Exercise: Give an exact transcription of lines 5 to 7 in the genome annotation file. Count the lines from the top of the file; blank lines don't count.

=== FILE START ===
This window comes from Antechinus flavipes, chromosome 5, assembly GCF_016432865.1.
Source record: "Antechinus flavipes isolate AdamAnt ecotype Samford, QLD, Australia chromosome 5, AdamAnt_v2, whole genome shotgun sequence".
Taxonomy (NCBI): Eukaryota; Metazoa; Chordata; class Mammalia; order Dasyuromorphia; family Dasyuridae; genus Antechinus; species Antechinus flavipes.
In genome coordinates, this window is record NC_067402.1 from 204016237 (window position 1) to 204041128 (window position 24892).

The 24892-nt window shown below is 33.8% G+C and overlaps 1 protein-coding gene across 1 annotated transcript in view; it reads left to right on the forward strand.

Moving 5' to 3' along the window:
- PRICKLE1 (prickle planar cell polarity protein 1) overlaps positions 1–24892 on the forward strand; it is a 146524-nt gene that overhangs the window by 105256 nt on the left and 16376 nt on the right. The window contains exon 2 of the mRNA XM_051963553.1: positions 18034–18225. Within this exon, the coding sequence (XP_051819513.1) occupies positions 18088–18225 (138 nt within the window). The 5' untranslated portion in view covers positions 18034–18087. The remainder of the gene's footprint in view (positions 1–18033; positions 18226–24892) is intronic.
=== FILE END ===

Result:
The 24892-nt window shown below is 33.8% G+C and overlaps 1 protein-coding gene across 1 annotated transcript in view; it reads left to right on the forward strand.

Moving 5' to 3' along the window:
- PRICKLE1 (prickle planar cell polarity protein 1) overlaps positions 1–24892 on the forward strand; it is a 146524-nt gene that overhangs the window by 105256 nt on the left and 16376 nt on the right. The window contains exon 2 of the mRNA XM_051963553.1: positions 18034–18225. Within this exon, the coding sequence (XP_051819513.1) occupies positions 18088–18225 (138 nt within the window). The 5' untranslated portion in view covers positions 18034–18087. The remainder of the gene's footprint in view (positions 1–18033; positions 18226–24892) is intronic.